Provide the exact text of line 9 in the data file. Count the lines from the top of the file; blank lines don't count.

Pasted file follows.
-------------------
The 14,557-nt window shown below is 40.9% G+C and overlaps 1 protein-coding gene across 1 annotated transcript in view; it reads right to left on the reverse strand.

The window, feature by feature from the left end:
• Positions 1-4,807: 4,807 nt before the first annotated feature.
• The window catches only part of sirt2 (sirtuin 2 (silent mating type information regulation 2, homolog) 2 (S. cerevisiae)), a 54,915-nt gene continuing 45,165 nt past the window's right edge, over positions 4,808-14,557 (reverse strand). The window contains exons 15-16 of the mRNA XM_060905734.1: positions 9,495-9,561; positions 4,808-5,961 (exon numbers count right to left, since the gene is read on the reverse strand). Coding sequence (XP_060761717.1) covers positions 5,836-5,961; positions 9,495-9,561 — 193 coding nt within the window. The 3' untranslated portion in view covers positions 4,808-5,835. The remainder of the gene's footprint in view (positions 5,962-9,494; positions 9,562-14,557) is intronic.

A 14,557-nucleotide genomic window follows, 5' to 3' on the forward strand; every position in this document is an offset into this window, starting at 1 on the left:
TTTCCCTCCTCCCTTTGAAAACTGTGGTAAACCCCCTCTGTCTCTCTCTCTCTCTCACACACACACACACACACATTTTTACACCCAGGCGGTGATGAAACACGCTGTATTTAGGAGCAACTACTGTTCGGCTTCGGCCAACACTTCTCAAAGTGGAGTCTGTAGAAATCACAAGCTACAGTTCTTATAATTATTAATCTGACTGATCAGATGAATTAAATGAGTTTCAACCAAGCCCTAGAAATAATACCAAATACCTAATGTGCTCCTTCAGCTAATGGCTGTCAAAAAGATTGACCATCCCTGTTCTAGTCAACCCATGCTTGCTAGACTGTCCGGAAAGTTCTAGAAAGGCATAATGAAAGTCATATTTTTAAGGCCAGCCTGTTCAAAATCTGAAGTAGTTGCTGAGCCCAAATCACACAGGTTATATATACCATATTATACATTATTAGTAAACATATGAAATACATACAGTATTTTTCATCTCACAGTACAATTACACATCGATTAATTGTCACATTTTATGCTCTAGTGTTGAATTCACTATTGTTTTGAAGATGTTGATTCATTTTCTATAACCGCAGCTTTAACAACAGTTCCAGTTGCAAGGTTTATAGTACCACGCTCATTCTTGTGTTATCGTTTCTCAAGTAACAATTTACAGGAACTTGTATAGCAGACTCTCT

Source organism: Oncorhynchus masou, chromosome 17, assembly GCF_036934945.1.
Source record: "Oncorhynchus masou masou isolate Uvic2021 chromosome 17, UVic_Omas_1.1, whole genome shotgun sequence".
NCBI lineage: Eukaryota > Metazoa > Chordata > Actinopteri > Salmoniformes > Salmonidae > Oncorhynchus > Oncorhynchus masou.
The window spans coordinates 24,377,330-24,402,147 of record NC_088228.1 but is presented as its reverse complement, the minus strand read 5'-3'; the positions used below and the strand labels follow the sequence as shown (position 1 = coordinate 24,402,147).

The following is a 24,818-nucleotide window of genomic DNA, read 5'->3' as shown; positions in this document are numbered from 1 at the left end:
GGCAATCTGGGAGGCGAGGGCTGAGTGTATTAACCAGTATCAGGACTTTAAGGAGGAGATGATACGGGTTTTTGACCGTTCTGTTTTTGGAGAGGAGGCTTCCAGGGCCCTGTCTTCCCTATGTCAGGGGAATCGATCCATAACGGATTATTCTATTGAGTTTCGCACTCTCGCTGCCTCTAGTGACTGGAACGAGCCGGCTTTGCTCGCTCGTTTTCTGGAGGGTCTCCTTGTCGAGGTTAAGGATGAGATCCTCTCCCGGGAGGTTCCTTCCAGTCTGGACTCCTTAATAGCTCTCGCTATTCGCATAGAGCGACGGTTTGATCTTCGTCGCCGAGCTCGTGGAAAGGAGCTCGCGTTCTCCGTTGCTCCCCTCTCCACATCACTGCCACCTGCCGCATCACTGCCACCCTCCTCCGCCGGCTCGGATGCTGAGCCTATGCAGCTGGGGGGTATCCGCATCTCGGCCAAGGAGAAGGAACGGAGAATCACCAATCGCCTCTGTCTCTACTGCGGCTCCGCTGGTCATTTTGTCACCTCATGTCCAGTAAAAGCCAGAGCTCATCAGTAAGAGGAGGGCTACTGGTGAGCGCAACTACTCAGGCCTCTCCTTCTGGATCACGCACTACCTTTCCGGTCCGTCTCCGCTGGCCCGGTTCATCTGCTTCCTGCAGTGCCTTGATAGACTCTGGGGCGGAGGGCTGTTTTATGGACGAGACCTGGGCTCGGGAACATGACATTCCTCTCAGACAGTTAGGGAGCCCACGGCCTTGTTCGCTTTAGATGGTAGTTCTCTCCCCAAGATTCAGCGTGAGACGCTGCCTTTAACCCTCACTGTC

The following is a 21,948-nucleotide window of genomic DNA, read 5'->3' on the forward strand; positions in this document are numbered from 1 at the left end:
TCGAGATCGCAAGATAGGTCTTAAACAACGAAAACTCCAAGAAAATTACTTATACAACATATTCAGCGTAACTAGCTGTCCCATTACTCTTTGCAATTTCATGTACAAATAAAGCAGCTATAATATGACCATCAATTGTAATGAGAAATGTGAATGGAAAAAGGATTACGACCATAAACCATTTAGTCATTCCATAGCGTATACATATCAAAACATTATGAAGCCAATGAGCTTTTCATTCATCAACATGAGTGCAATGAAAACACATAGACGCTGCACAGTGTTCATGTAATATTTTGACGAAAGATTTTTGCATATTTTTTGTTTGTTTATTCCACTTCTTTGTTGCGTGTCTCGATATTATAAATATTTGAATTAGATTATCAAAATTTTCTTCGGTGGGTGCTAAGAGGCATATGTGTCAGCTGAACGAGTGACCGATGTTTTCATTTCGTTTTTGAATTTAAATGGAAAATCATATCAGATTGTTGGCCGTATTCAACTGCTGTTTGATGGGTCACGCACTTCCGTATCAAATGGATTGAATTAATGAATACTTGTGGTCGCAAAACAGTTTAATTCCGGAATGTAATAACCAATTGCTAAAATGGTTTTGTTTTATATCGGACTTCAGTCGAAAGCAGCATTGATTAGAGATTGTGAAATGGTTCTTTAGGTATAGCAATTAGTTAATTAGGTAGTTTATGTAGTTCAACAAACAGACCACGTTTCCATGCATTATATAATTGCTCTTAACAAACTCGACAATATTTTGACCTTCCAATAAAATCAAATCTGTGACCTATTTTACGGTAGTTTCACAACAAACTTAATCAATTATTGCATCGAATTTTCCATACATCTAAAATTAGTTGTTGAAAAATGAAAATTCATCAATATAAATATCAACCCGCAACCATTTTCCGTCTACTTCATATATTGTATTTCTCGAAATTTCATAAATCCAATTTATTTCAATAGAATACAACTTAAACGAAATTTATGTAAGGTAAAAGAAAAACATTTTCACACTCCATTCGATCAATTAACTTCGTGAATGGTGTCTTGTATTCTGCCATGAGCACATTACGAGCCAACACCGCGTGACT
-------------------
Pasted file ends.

NCBI lineage: Eukaryota > Metazoa > Chordata > Actinopteri > Salmoniformes > Salmonidae > Oncorhynchus > Oncorhynchus masou.